The Future of Work

What would you do, if you didn’t have to work? I don’t mean this in the sense that you often hear, that you should persue your dreams and have your passion be your work. Or a scenario in which you suddenly find yourself with a large amount of money. I’m talking about in a situation where, even if you wanted to work, there were no jobs for you to take.

Throughout human civilization humans have had to work throughout the day to sustain themselves. We had to hunt and cook our own food. We had to build our own houses, and create our own clothes. When we were done with those chores, is when we had time to contemplate our own existence. As our societies evolved, we began to worry less about where our next meal comes from, and more about what the future holds. What happens when we die? Will we be remembered? Will our children struggle as we had?

When we finished the walls surrounding our cities, and we felt safe in our beds at night, we were not satisfied there. We began to build monuments, in dedication to both gods, and man. It took around 30,000 men a few decades to build the pyramids at Giza. They were fed, housed, and clothed. Worked primarily when not needed in the fields, and built structures that have existed for thousands of years after the names of the workers have been extinguished forever. Construction on the empire state building began on March 17th 1930, and was dedicated on May 1st, 1931. It took only 14 months to build one of the most iconic structures in America. How fast could we build it today? Ignoring the quagmire of inspections and bureaucracy surrounding such a project, just the construction time alone.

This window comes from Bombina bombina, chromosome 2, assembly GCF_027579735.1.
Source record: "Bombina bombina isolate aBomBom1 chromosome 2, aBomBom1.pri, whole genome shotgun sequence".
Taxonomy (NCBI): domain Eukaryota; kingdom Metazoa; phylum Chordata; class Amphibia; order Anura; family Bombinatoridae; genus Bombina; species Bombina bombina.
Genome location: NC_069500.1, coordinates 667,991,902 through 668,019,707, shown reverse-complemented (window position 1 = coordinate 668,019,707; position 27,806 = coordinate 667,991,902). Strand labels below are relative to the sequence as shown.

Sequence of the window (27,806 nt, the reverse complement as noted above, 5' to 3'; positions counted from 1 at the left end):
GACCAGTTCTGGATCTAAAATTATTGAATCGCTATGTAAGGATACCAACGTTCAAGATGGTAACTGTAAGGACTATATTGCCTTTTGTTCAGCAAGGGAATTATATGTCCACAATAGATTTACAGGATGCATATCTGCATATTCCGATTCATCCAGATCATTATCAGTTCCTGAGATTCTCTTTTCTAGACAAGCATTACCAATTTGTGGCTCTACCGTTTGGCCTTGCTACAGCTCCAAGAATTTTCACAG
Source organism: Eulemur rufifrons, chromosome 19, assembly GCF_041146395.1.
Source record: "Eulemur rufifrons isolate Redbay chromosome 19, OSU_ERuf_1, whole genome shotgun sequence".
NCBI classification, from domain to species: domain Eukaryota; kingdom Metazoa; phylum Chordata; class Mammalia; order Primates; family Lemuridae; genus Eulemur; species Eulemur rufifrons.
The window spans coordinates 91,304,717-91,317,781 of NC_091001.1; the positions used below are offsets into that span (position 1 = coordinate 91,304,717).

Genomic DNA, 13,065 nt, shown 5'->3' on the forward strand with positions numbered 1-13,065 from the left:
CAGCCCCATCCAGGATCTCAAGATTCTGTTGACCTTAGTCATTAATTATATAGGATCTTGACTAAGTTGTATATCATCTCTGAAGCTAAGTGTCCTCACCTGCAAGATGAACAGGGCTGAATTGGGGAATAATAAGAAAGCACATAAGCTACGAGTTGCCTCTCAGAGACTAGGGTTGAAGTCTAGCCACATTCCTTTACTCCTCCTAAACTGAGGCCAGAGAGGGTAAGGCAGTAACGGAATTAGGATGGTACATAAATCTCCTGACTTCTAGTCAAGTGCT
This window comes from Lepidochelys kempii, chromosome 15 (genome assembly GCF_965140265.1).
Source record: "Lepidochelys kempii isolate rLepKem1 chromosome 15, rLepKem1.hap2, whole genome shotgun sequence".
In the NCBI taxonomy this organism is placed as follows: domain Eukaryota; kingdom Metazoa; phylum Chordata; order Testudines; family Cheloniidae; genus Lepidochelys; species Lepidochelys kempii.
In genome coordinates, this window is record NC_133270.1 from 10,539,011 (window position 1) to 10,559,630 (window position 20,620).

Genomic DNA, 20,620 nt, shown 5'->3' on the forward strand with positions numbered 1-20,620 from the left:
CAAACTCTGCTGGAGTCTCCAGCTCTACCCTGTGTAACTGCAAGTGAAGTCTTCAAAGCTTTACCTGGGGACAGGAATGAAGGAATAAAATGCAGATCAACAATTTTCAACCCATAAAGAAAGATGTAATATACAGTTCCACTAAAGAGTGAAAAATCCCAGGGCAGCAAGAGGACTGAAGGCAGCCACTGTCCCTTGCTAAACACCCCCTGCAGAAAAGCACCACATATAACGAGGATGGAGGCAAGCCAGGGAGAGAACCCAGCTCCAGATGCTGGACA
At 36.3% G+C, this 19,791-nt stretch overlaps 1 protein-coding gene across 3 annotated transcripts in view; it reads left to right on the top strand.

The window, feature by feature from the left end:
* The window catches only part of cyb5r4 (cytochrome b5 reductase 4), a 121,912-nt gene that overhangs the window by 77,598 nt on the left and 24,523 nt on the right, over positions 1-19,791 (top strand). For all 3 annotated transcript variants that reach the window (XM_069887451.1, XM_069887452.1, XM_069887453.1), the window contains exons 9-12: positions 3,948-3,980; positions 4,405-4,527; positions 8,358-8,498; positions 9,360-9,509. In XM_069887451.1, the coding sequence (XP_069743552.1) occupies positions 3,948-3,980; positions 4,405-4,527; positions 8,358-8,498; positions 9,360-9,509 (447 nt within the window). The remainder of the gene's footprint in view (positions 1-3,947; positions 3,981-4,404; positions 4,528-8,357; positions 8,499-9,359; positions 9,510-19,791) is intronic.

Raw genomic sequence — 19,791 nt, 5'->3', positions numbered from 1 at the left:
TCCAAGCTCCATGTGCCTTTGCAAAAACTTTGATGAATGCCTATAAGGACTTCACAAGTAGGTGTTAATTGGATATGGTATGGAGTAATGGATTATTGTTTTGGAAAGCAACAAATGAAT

Labor productivity in the business sector, first quarter 1947–fourth quarter 2013

What does this mean for us as a society? The majority of this productivity growth comes in the form technology. The invention and proliferation of computers, robotics, and global telecommunications means it simply takes less humans to do what we used to do. Currently this means we are seeing fewer jobs, especially as businesses continue to consume and consolidate each other. Perhaps if wages increase, we can reverse the trend of two working parent households. But what about beyond that?

Star Trek envisions a society in which there is no money. Yes people still work, but they do so for the good of humanity. Is it possible for our society to go back to a time where individuals had to grow their own food? Or even for that matter, pick our own food? We have tractors which use GPS to plant, harvest, and fertilize our crops, in which the farmer driving the tractors is little more than a formality. Many Trucking companies are currently working on self driving cars, what happens to all those truck drivers when they switch to automated trucks?

The reason income inequality is so high today, is that the gains made by the increases in productivity, are only given to those at the top. But what happens when 3.5 million truck drivers no longer have a job? We have seen these shifts in the past, and new blossoming industries have always been able to absorb the loss of jobs in what is dubbed creative destruction in capitalism. But where could this next frontier come from?

I believe how we deal with this sudden lack of work in our country will be the defining issue of my generations time. In Europe, you see this issue already being faced. The shorter work weeks, and months of vacation time seem so foreign to us, but they have the effect of spreading around the few jobs remaining to as many people as possible. Could we give up our 40 hr work week? Already many in this nation look down on those working part time, when in reality most of those people work part time out of necessity.

How do we take care of those in our society in which jobs just don’t exist? I have some ideas, but I would like to hear yours.


David Grim

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